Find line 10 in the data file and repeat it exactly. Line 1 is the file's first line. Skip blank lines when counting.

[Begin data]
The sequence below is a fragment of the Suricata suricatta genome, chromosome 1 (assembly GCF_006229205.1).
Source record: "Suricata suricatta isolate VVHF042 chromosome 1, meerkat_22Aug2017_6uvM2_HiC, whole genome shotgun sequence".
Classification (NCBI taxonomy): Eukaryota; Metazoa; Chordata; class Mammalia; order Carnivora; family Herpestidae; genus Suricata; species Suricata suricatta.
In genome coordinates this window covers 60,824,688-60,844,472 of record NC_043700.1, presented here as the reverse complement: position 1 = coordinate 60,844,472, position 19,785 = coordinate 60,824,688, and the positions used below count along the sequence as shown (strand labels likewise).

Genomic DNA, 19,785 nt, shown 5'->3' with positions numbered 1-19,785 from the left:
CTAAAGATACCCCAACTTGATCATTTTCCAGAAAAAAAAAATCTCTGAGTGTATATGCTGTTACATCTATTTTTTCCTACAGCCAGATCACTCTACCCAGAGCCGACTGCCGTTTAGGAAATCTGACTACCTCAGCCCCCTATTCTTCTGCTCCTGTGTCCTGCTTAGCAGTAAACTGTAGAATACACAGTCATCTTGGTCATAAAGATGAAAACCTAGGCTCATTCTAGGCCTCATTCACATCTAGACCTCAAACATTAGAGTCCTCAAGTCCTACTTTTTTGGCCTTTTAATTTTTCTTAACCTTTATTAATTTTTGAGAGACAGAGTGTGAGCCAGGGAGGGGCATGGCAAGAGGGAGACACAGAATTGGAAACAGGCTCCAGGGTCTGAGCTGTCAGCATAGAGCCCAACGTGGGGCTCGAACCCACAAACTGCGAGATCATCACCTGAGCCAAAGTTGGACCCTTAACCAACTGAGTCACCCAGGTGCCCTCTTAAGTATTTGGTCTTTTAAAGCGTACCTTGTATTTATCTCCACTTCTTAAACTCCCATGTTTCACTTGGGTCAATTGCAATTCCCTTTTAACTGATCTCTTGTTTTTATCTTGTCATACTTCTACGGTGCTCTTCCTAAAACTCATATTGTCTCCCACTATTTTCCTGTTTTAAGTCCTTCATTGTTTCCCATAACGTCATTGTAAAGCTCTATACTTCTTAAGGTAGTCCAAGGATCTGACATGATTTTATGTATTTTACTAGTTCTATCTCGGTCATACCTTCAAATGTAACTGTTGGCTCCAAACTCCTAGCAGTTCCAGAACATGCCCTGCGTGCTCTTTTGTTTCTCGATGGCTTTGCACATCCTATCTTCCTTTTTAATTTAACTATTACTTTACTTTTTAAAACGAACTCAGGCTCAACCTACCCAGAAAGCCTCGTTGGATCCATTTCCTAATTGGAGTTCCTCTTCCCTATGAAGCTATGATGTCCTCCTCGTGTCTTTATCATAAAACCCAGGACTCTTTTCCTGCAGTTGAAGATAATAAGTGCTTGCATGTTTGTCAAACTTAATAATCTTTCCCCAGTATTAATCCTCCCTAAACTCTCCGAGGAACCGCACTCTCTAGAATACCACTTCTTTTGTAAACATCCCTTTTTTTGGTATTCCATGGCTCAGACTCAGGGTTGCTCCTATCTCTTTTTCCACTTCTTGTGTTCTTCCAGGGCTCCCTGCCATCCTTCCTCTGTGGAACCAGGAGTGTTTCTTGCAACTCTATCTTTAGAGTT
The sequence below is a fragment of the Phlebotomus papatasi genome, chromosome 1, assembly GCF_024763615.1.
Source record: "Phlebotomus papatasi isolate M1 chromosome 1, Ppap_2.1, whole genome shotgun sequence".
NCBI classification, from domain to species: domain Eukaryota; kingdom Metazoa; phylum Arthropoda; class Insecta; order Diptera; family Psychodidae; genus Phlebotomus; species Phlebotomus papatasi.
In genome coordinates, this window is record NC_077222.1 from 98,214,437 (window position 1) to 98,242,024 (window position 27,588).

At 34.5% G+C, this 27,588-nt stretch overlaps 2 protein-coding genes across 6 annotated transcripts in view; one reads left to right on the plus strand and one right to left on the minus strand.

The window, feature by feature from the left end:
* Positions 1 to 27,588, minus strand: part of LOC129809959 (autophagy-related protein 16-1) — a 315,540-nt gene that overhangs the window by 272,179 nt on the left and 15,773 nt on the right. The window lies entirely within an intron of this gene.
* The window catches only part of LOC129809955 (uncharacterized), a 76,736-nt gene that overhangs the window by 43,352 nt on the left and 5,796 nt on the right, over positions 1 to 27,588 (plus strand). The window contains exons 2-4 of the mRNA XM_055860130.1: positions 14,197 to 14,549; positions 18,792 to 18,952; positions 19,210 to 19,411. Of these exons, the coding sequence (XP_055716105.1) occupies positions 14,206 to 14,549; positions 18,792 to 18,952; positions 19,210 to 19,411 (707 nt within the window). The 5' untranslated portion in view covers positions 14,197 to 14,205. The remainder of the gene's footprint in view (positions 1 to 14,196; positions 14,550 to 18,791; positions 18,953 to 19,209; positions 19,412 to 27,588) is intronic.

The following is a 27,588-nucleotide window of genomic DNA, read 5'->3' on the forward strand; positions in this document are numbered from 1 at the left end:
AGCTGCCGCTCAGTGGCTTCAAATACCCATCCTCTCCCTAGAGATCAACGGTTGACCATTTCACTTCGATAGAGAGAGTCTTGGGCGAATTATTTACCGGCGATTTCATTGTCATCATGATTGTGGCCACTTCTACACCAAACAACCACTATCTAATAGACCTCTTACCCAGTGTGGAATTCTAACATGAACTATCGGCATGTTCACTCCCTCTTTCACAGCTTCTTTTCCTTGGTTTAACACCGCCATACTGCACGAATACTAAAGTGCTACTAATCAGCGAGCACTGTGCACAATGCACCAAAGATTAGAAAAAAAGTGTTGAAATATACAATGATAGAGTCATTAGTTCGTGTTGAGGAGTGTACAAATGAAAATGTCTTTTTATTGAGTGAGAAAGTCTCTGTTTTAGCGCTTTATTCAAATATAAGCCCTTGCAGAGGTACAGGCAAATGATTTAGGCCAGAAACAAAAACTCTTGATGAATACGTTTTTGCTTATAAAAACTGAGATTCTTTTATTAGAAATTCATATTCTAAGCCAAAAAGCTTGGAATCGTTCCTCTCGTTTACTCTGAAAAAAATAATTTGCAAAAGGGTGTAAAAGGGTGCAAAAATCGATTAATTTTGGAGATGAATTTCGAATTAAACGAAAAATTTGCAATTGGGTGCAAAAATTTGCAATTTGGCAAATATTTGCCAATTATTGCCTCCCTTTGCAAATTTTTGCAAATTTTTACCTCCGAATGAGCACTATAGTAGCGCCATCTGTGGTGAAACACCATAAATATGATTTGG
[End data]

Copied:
In genome coordinates, this window is record NC_077222.1 from 98,214,437 (window position 1) to 98,242,024 (window position 27,588).